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            september 18, 2019

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Boeing and Airbus recorded aircraft orders totalling US$200 billion


Boeing and Airbus recorded aircraft orders totalling US$200 billion including options from Middle Eastern carriers at the Dubai Airshow reflecting strong investment from the region.
American Boeing showcased its new long-range 777X aircraft resulting in agreements for 259 orders worth nearly US$100 billion at list prices from four customers in Europe and the Middle East. There were commitments from Lufthansa (34 planes), Ethihad (25), Qatar Airways (50) and Emirates (150).
This added to a burgeoning order list for 787-10 Dreamliners at 30 from Etihad Airways, its 100th customer order since it launched the wide-body aircraft, reported Atlanta area Air Cargo World.
Low-cost Middle East carrier, flydubai, snapped up the biggest order for Boeing's single-aisle plane purchase of one hundred 737 MAX 8s and 11 Next-Generation 737-800s valued at $110 billion.
Europe's Airbus also secured 160 orders and commitments. Emirates, took the single largest order by value for Airbus with 50 additional A380s. This was followed by Etihad Airways' single largest firm order of 87 aircraft: forty A350-900s, ten A350-1000s, twenty-six A321neos, ten A320neo and one A330-200F40.
Airbus' A330-200F recorded 14 orders and commitments of which five were firm orders from Qatar Airways Cargo, eight commitment and one firm from Etihad.
Airbus chief operating officer John Leahy said the region's investment is a sign of its growth and its status as a global hub. "With its central position geographically, its strong economic growth and population centres just a flight away, Middle Eastern carriers stand to reap the benefits of traffic growth," he said.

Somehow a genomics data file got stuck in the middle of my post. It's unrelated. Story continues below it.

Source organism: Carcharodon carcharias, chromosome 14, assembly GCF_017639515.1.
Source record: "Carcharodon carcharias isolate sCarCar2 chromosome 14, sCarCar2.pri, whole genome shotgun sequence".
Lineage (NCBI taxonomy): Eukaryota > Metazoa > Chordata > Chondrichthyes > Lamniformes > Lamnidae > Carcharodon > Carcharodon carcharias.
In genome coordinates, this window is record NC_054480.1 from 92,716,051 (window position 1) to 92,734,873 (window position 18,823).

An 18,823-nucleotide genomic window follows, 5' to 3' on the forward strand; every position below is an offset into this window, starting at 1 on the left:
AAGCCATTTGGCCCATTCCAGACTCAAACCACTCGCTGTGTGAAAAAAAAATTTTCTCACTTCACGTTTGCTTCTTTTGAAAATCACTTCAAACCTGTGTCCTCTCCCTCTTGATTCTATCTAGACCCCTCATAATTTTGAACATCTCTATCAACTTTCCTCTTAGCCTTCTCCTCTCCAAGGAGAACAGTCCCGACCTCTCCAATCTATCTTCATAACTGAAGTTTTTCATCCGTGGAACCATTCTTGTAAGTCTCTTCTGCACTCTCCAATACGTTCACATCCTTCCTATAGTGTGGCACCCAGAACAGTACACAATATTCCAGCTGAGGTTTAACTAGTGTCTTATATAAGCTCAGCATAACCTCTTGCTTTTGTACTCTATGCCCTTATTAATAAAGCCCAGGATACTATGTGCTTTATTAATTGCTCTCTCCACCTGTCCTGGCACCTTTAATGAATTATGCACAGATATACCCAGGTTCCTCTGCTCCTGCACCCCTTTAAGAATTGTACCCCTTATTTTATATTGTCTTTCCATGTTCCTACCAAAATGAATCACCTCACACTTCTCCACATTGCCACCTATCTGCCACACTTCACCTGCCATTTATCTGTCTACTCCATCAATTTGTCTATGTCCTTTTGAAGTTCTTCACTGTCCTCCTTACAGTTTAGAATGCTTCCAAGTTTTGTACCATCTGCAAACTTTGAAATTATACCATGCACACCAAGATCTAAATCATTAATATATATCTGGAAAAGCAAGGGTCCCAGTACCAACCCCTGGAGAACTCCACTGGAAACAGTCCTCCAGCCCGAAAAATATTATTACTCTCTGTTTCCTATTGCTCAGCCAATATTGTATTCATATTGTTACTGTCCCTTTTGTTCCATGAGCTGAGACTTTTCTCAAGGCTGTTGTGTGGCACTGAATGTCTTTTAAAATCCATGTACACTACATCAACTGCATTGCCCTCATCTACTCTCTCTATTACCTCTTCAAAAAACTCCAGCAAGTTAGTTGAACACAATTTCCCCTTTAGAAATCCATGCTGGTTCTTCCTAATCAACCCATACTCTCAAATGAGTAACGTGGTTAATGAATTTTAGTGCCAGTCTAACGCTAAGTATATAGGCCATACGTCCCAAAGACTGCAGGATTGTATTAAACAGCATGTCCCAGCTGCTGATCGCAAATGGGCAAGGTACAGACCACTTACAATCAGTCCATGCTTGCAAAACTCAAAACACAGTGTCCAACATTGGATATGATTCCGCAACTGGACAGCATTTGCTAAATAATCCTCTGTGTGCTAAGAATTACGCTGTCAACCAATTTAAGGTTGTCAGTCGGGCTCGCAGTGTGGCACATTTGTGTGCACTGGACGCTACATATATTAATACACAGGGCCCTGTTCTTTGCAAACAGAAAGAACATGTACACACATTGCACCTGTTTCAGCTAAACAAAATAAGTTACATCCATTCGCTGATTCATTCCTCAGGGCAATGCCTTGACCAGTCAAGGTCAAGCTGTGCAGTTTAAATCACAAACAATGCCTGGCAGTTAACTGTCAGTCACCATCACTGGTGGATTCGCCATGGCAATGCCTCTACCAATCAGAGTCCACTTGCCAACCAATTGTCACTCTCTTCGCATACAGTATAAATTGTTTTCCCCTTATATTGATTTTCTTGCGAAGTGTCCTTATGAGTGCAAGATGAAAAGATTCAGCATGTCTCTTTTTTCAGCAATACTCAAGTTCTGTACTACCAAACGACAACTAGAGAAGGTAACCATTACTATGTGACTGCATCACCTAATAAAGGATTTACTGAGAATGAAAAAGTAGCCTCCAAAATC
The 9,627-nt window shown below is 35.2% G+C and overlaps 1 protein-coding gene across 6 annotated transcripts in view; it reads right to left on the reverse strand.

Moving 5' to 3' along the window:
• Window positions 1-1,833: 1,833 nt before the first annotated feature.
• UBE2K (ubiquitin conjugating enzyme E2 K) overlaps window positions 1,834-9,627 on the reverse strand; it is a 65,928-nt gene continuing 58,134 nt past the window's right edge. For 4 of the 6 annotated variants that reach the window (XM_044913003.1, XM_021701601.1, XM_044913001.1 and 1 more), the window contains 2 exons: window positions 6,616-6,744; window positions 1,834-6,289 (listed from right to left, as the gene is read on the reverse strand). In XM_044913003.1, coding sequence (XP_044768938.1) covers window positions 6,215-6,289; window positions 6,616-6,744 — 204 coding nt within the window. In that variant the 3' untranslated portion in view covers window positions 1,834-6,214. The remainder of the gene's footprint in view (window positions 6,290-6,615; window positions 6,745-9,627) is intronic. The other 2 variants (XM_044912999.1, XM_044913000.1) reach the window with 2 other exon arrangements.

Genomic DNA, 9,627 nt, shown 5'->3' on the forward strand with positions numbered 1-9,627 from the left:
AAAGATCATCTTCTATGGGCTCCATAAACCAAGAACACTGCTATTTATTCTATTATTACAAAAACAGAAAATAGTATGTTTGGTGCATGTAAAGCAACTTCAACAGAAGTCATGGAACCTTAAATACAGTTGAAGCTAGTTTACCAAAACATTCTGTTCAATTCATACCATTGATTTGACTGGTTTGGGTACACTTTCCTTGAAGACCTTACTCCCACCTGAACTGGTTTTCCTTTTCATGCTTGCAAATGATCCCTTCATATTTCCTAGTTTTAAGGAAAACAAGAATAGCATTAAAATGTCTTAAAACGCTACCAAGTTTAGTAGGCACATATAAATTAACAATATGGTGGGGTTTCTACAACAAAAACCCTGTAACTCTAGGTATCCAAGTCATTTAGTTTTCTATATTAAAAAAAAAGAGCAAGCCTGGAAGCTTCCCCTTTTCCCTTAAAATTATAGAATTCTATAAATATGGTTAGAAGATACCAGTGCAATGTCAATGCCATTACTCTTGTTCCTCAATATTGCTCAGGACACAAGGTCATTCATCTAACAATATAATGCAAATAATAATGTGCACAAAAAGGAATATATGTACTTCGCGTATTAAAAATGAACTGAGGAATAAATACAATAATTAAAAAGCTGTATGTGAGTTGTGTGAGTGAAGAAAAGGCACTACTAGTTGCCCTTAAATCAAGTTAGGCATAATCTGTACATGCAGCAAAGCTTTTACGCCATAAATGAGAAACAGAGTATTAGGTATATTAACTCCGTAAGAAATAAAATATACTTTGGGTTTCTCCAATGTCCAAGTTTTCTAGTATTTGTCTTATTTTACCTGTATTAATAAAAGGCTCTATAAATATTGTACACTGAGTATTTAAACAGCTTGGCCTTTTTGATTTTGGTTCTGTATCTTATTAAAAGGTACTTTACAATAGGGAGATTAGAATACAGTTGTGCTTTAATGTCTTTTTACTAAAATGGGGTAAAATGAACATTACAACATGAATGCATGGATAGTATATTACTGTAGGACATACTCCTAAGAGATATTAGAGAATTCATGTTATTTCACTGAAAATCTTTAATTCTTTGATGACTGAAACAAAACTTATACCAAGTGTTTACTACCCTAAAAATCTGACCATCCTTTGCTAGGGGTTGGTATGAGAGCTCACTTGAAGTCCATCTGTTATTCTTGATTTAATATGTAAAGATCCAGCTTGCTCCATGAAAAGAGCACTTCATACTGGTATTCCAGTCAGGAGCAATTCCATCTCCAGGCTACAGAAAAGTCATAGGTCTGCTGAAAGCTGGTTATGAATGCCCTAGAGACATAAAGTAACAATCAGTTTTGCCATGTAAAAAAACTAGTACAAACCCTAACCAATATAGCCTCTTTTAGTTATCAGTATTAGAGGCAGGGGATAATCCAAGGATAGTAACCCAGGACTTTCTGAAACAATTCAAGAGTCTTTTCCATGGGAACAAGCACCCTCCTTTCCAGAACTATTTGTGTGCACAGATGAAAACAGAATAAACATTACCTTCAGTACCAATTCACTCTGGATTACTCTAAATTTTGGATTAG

Tripoli-based startup Libyan announced its launch of its short-haul services early 2014 at the show with a deal for its fleet of seven airbus jets of which three were A350-900s and four A320neos.
Algeria's Air Algerie signed a MoU for three A330-200 passenger aircraft for its medium and long-haul routes from its Algeria hub.
US pilots' union are disgruntled that the sales to state-backed airlines in Dubai are being given unfair advantage. The subsiding of aircraft orders at rates not available to US airlines is a "staggering threat", said Airline Pilots Association (ALPA) president Lee Moak.
The US Export-Import Bank said that there is no finance for such orders and the interest rates set are by commercial banks, said its spokesman Phil Cogan.
Mr Cogan added that the financing of projects is often more costly than what qualified buyers can secure due to recent fee structure changes by the Organisation for Economic Cooperation & Development (OECD).

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